Quote:
Having said that, I am, however, not looking to get into a long, detailed discussion of the passage on SI. I have already done that at great length elsewhere. 
I'm not looking for a long, detailed discussion either. I've found in the past when I try asking you specific questions about specific aspects of your viewpoint, you let me know that my questions aren't part of what you wish to discuss or that answering my questions would require discussing every passage in the Bible regarding that point.

RajeshG's picture

Kevin Miller wrote:

 

RajeshG wrote:

 

As you know very well from our many previous discussions, I believe very strongly that limiting one's profiting to what is the so-called "point of the passage" is a very seriously deficient hermeneutical and theological approach to Scripture.

I have no doubt that one can draw principles from aspects of a passage that are not the main point. That being said, what I find to be a seriously deficient approach to Scripture is when someone ignores the main point of a passage to make leaps of logic regarding peripheral aspects.

It is a faulty notion if one says that any time a person deals with a passage he must always talk about the so-called main point of the passage for it to be a valid handling of the passage. Much of systematic theology requires detailed attention to aspects of numerous passages that are not the "main points" of the passages. For a person to have a proper theology of music, therefore, he must of necessity account for everything that is revealed, regardless of whether that revelation is the main point of the respective passages or not.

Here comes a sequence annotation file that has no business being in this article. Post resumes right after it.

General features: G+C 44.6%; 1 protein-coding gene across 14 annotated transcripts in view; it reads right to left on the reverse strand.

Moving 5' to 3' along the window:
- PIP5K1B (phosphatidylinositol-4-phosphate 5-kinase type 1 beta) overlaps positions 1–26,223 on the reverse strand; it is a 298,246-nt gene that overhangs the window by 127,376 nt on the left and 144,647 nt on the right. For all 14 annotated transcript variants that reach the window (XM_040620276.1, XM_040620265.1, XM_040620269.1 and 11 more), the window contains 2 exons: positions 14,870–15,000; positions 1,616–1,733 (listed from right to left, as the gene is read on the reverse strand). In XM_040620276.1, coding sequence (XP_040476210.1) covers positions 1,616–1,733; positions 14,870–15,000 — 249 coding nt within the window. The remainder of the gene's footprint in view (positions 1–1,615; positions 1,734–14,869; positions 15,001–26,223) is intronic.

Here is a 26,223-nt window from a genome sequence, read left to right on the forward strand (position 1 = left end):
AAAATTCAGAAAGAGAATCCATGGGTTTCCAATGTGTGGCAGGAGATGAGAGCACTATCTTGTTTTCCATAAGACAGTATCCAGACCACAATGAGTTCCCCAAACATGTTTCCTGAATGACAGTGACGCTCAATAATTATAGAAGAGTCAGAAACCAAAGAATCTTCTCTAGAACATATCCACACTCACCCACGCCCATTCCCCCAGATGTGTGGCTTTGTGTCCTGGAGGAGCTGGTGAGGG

Kevin Miller wrote:

Quote:
I have spent many months studying this passage over the past several years because it speaks explicitly about the use of musical instruments in false worship. This passage is one of the most important passages on the subject of false worship in Scripture, and studying it with great, prayerful intensity has profited me immensely.

It strikes me as odd that a list of instruments and the fact that they are played during false worship is described by you as "one of the most important passages on the subject of false worship in Scripture." One would have to be making leaps of logic to draw anything more about music from the passage other than the list of instruments and the fact they are played.

You have wrongly understood that the reasons for my regarding it as one of the most important passages about false worship is because of what it says about music. I never said any such thing.

You also are making faulty claims about my having to make so-called leaps of logic . . . There are legitimate and necessary inferences that must be drawn from what Scripture does reveal.

Kevin Miller wrote:

Quote:
Having said that, I am, however, not looking to get into a long, detailed discussion of the passage on SI. I have already done that at great length elsewhere. 

I'm not looking for a long, detailed discussion either. I've found in the past when I try asking you specific questions about specific aspects of your viewpoint, you let me know that my questions aren't part of what you wish to discuss or that answering my questions would require discussing every passage in the Bible regarding that point.